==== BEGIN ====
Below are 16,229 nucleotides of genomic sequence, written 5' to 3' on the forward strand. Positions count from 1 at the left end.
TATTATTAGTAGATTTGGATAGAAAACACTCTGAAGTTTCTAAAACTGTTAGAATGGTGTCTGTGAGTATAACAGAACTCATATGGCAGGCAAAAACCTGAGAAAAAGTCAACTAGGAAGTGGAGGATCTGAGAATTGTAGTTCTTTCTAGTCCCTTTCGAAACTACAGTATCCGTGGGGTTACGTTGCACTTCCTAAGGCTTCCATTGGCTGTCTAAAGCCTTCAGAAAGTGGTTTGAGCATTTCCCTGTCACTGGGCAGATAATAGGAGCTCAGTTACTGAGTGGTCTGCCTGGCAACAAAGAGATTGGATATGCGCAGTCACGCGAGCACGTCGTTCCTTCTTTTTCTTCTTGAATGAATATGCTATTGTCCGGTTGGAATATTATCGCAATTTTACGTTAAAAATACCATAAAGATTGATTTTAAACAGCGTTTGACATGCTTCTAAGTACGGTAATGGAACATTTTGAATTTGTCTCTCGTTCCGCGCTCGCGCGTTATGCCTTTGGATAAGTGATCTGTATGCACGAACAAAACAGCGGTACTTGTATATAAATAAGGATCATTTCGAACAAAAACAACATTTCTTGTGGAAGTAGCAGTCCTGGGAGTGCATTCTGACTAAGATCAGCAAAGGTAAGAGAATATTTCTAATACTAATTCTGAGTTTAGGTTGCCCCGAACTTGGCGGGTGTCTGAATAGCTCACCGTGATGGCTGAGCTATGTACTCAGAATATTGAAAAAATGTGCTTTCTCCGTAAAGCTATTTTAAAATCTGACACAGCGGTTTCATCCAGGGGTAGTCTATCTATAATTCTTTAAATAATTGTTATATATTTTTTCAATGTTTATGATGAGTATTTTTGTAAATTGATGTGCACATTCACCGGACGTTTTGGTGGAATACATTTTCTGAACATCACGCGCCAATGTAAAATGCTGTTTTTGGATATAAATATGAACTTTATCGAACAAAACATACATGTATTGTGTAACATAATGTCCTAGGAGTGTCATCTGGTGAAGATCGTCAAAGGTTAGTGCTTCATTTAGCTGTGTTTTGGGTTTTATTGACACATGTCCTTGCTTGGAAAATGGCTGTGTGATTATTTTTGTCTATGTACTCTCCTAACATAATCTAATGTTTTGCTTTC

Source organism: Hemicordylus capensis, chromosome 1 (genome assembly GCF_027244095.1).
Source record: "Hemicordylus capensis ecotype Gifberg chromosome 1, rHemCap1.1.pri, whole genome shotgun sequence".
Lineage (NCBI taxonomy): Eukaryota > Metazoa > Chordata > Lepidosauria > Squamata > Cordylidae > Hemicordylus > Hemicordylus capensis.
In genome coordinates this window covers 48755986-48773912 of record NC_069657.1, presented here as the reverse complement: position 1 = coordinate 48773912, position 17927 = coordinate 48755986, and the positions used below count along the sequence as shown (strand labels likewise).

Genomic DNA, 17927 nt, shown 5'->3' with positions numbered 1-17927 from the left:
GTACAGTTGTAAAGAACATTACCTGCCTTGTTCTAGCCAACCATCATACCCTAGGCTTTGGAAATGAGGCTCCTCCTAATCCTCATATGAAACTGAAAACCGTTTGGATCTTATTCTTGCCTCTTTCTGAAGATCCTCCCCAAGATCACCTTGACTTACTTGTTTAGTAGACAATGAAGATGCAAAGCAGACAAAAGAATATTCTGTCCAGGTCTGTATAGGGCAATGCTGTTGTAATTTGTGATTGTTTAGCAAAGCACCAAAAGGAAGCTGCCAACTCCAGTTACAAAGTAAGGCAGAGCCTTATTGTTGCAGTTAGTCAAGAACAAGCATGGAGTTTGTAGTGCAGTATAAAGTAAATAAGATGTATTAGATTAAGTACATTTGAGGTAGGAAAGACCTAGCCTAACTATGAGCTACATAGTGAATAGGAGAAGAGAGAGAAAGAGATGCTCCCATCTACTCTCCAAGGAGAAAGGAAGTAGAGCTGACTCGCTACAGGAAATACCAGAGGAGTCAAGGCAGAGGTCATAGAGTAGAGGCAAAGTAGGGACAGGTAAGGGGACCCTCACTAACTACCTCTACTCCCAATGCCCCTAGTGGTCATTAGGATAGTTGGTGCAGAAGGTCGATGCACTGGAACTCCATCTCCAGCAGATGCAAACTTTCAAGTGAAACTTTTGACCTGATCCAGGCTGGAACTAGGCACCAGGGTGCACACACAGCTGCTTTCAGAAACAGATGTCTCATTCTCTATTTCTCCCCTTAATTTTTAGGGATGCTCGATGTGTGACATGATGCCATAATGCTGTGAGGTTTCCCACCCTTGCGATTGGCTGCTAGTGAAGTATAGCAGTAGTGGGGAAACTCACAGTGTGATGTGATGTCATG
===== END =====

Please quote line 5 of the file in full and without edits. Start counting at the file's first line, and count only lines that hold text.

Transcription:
Lineage (NCBI taxonomy): Eukaryota > Metazoa > Chordata > Lepidosauria > Squamata > Cordylidae > Hemicordylus > Hemicordylus capensis.